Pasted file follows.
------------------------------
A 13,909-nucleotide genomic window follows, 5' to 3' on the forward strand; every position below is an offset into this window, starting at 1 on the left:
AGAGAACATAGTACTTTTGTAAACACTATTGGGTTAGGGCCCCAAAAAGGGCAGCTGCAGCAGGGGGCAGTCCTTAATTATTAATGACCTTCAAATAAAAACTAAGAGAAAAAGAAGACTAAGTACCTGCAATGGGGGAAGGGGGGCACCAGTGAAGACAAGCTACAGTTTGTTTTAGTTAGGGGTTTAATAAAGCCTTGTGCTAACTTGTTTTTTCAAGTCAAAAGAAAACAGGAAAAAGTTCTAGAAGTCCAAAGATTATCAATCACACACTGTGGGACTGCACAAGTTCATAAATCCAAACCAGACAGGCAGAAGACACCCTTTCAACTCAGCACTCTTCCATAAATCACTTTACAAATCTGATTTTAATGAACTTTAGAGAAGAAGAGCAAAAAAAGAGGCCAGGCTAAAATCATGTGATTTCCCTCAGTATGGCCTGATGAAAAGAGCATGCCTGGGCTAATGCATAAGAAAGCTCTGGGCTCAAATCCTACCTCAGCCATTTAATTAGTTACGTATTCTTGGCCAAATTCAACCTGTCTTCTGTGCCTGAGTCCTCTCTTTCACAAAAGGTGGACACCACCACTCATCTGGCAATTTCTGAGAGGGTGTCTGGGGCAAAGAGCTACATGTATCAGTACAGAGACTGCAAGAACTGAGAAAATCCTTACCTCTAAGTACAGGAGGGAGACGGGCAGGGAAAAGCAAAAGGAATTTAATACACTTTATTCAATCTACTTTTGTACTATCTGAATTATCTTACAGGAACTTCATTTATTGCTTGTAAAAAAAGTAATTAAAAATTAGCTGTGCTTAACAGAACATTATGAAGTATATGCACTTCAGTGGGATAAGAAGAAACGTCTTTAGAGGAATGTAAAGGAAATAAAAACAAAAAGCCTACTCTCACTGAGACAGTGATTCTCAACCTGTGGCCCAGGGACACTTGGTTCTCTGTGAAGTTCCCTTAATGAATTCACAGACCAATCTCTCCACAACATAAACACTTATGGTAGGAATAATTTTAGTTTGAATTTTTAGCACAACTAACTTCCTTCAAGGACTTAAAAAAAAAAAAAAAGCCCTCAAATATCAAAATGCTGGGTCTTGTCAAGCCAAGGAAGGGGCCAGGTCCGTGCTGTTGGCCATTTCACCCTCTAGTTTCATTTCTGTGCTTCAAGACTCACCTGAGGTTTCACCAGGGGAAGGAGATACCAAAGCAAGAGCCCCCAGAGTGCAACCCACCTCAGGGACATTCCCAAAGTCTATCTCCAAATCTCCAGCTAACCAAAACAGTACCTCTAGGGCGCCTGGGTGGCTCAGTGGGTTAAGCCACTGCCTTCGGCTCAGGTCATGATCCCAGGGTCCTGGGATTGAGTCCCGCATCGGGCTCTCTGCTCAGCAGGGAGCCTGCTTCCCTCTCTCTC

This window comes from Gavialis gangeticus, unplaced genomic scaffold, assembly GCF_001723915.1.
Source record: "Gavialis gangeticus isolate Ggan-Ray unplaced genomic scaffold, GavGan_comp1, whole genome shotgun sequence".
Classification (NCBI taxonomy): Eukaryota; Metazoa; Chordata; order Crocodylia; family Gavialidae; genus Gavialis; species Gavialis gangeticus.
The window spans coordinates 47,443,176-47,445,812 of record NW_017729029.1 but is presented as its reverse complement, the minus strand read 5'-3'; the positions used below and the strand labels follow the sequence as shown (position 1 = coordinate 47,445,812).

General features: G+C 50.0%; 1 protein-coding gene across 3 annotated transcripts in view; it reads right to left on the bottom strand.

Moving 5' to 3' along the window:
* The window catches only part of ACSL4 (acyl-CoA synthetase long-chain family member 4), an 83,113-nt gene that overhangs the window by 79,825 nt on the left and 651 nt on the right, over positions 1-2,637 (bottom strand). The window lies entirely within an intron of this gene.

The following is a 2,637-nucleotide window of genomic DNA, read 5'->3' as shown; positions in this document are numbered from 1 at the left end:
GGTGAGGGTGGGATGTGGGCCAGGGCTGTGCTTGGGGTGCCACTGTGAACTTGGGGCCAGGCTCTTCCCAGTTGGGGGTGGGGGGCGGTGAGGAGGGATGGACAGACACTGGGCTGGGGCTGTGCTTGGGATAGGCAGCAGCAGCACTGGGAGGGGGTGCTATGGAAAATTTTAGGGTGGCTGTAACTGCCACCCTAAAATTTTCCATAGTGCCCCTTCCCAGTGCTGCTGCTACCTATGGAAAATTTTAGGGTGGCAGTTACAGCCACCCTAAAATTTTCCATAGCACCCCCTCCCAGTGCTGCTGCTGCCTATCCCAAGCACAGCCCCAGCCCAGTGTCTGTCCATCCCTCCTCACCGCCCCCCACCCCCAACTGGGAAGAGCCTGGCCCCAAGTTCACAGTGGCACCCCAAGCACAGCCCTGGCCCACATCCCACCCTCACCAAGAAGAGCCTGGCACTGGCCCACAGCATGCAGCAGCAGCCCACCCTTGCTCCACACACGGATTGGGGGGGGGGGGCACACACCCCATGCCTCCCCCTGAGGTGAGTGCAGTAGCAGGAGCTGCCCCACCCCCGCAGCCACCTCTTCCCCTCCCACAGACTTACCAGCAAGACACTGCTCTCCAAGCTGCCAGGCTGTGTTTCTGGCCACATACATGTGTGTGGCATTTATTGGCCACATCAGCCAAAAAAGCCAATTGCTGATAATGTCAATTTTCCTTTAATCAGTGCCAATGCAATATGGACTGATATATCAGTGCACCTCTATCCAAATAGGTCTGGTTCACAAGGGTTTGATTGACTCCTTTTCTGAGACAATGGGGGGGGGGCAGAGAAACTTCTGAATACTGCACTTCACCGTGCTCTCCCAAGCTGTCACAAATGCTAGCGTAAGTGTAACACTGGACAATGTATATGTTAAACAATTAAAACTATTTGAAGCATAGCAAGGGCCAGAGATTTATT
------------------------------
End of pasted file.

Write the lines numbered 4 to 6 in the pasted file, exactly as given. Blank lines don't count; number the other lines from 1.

Source record: "Gavialis gangeticus isolate Ggan-Ray unplaced genomic scaffold, GavGan_comp1, whole genome shotgun sequence".
Classification (NCBI taxonomy): Eukaryota; Metazoa; Chordata; order Crocodylia; family Gavialidae; genus Gavialis; species Gavialis gangeticus.
The window spans coordinates 47,443,176-47,445,812 of record NW_017729029.1 but is presented as its reverse complement, the minus strand read 5'-3'; the positions used below and the strand labels follow the sequence as shown (position 1 = coordinate 47,445,812).